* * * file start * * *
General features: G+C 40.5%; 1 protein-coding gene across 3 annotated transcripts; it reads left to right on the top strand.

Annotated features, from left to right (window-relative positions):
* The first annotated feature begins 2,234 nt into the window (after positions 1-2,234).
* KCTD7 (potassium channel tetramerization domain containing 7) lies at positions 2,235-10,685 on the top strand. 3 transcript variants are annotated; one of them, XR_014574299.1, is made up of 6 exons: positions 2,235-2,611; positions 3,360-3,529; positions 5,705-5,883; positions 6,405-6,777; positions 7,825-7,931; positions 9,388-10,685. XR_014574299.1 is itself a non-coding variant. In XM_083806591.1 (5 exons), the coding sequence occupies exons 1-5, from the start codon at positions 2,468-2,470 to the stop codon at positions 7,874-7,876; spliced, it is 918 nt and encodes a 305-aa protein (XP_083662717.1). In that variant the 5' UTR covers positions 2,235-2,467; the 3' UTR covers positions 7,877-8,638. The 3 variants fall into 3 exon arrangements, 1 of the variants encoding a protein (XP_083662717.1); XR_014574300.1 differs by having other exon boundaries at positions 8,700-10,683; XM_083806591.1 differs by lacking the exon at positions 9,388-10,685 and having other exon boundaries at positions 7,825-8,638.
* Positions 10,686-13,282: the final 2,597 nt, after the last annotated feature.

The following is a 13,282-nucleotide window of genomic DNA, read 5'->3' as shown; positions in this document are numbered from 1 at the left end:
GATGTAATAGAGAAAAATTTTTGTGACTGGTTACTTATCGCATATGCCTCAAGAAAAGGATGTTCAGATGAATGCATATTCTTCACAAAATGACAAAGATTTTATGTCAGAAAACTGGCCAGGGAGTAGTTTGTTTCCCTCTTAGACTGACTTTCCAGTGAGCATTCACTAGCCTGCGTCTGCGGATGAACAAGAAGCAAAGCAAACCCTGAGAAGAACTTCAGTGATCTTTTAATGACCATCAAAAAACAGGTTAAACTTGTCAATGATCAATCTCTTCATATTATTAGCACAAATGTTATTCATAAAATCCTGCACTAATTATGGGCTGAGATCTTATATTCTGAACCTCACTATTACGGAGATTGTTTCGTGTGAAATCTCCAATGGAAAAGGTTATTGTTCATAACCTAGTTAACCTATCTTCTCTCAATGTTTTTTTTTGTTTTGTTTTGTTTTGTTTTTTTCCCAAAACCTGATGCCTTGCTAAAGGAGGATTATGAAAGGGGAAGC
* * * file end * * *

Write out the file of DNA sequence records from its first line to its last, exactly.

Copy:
General features: G+C 40.5%; 1 protein-coding gene across 3 annotated transcripts; it reads left to right on the top strand.

Annotated features, from left to right (window-relative positions):
* The first annotated feature begins 2,234 nt into the window (after positions 1-2,234).
* KCTD7 (potassium channel tetramerization domain containing 7) lies at positions 2,235-10,685 on the top strand. 3 transcript variants are annotated; one of them, XR_014574299.1, is made up of 6 exons: positions 2,235-2,611; positions 3,360-3,529; positions 5,705-5,883; positions 6,405-6,777; positions 7,825-7,931; positions 9,388-10,685. XR_014574299.1 is itself a non-coding variant. In XM_083806591.1 (5 exons), the coding sequence occupies exons 1-5, from the start codon at positions 2,468-2,470 to the stop codon at positions 7,874-7,876; spliced, it is 918 nt and encodes a 305-aa protein (XP_083662717.1). In that variant the 5' UTR covers positions 2,235-2,467; the 3' UTR covers positions 7,877-8,638. The 3 variants fall into 3 exon arrangements, 1 of the variants encoding a protein (XP_083662717.1); XR_014574300.1 differs by having other exon boundaries at positions 8,700-10,683; XM_083806591.1 differs by lacking the exon at positions 9,388-10,685 and having other exon boundaries at positions 7,825-8,638.
* Positions 10,686-13,282: the final 2,597 nt, after the last annotated feature.

The following is a 13,282-nucleotide window of genomic DNA, read 5'->3' as shown; positions in this document are numbered from 1 at the left end:
GATGTAATAGAGAAAAATTTTTGTGACTGGTTACTTATCGCATATGCCTCAAGAAAAGGATGTTCAGATGAATGCATATTCTTCACAAAATGACAAAGATTTTATGTCAGAAAACTGGCCAGGGAGTAGTTTGTTTCCCTCTTAGACTGACTTTCCAGTGAGCATTCACTAGCCTGCGTCTGCGGATGAACAAGAAGCAAAGCAAACCCTGAGAAGAACTTCAGTGATCTTTTAATGACCATCAAAAAACAGGTTAAACTTGTCAATGATCAATCTCTTCATATTATTAGCACAAATGTTATTCATAAAATCCTGCACTAATTATGGGCTGAGATCTTATATTCTGAACCTCACTATTACGGAGATTGTTTCGTGTGAAATCTCCAATGGAAAAGGTTATTGTTCATAACCTAGTTAACCTATCTTCTCTCAATGTTTTTTTTTGTTTTGTTTTGTTTTGTTTTTTTCCCAAAACCTGATGCCTTGCTAAAGGAGGATTATGAAAGGGGAAGC